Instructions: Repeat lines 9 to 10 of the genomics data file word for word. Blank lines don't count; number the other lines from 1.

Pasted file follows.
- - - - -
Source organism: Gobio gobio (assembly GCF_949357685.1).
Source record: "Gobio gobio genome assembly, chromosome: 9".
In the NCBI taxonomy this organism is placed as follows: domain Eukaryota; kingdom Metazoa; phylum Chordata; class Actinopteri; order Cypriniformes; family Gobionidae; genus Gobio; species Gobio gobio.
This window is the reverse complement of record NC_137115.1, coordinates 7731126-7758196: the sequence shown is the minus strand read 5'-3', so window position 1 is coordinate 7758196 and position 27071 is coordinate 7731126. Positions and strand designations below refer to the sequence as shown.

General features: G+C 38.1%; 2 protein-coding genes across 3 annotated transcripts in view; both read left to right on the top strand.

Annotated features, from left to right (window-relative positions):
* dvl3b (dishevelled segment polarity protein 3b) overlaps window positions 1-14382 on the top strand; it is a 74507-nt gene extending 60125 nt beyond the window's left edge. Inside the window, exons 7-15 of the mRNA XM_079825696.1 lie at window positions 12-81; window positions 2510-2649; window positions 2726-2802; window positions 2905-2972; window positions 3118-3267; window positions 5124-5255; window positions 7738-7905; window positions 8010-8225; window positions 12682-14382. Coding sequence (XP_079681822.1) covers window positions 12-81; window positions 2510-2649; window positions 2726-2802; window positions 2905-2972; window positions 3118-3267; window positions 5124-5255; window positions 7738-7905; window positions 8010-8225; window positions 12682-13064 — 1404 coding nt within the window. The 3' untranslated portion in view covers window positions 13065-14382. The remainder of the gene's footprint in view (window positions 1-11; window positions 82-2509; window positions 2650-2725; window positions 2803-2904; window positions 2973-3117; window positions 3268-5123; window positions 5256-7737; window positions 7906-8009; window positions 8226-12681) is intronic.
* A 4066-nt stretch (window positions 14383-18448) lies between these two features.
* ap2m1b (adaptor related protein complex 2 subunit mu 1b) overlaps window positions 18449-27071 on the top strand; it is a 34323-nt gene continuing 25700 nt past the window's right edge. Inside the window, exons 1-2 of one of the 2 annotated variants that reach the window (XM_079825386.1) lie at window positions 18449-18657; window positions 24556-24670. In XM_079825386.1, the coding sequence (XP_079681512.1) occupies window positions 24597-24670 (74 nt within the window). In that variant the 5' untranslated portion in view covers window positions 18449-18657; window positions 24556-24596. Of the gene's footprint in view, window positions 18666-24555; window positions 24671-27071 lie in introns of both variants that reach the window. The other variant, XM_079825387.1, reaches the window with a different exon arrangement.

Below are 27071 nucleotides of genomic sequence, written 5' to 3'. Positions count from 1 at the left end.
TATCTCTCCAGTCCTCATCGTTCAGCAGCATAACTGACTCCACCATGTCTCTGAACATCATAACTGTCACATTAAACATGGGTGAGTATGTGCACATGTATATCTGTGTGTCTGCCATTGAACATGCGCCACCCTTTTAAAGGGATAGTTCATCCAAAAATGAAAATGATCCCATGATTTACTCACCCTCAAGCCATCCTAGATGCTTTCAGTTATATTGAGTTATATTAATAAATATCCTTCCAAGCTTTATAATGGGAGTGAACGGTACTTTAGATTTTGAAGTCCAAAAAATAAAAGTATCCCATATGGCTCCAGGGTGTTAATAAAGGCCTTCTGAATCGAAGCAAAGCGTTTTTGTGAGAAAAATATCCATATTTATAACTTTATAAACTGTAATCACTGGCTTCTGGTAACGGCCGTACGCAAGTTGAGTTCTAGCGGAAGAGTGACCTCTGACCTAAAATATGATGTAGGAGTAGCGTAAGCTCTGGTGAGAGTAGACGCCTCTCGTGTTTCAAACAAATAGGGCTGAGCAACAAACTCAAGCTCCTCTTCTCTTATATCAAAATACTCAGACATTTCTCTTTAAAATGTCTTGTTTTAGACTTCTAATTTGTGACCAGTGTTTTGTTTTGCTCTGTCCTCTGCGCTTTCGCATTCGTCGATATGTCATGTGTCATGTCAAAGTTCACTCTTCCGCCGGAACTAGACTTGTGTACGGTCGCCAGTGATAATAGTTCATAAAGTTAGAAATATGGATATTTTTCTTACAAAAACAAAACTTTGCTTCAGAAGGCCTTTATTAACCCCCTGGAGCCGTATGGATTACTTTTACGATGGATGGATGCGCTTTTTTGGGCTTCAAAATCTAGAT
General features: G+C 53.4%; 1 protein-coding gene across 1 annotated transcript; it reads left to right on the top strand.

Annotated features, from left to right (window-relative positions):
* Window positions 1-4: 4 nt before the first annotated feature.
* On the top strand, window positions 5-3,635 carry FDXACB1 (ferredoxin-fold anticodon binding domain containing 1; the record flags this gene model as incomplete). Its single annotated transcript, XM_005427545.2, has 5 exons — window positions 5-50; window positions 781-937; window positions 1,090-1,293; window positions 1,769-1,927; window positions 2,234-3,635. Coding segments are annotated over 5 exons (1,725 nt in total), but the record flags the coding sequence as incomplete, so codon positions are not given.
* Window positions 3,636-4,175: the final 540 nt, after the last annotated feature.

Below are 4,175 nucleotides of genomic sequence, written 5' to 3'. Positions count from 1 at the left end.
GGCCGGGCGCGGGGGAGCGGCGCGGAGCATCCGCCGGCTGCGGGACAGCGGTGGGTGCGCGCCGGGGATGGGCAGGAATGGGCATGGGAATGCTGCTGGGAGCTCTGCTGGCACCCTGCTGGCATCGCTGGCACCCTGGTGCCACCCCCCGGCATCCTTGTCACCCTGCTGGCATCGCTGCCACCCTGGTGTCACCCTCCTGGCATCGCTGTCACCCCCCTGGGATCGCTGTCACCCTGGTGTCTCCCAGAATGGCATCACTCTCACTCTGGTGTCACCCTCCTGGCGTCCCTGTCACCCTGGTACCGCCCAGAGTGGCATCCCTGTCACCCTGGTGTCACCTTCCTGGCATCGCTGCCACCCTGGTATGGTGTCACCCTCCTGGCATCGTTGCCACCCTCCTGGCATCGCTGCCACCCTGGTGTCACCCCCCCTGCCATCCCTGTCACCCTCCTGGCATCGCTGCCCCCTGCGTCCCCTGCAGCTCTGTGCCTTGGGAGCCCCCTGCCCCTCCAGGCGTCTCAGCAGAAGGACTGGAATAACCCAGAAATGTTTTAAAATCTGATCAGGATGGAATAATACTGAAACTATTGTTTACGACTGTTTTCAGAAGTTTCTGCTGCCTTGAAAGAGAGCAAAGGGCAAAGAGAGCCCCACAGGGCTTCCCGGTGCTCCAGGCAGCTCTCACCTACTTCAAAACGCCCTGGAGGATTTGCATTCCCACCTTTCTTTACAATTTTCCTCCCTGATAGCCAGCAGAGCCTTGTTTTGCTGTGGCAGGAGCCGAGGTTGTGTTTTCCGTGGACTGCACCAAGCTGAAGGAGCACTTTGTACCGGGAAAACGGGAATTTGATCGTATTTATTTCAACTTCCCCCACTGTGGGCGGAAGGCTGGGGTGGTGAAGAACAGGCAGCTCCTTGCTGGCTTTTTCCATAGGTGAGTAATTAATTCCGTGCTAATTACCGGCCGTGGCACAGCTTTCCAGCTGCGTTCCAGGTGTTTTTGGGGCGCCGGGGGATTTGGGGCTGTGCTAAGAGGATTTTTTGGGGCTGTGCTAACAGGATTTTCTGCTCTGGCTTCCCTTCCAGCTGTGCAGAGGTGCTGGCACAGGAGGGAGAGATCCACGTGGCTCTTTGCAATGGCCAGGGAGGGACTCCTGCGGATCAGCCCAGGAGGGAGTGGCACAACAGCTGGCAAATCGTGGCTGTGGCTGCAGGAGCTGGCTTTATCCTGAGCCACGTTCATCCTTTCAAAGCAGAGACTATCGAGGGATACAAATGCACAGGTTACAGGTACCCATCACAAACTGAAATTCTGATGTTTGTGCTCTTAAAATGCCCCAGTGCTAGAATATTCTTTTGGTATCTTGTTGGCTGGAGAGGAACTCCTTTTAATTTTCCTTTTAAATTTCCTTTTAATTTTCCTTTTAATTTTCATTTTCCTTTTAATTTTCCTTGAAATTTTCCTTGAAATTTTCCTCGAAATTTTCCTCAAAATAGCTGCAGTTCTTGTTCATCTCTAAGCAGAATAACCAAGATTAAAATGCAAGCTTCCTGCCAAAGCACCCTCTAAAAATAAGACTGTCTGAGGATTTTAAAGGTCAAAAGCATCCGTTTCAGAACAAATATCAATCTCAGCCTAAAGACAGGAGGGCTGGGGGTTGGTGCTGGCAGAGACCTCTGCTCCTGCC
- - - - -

* ap2m1b (adaptor related protein complex 2 subunit mu 1b) overlaps window positions 18449-27071 on the top strand; it is a 34323-nt gene continuing 25700 nt past the window's right edge. Inside the window, exons 1-2 of one of the 2 annotated variants that reach the window (XM_079825386.1) lie at window positions 18449-18657; window positions 24556-24670. In XM_079825386.1, the coding sequence (XP_079681512.1) occupies window positions 24597-24670 (74 nt within the window). In that variant the 5' untranslated portion in view covers window positions 18449-18657; window positions 24556-24596. Of the gene's footprint in view, window positions 18666-24555; window positions 24671-27071 lie in introns of both variants that reach the window. The other variant, XM_079825387.1, reaches the window with a different exon arrangement.

Below are 27071 nucleotides of genomic sequence, written 5' to 3'. Positions count from 1 at the left end.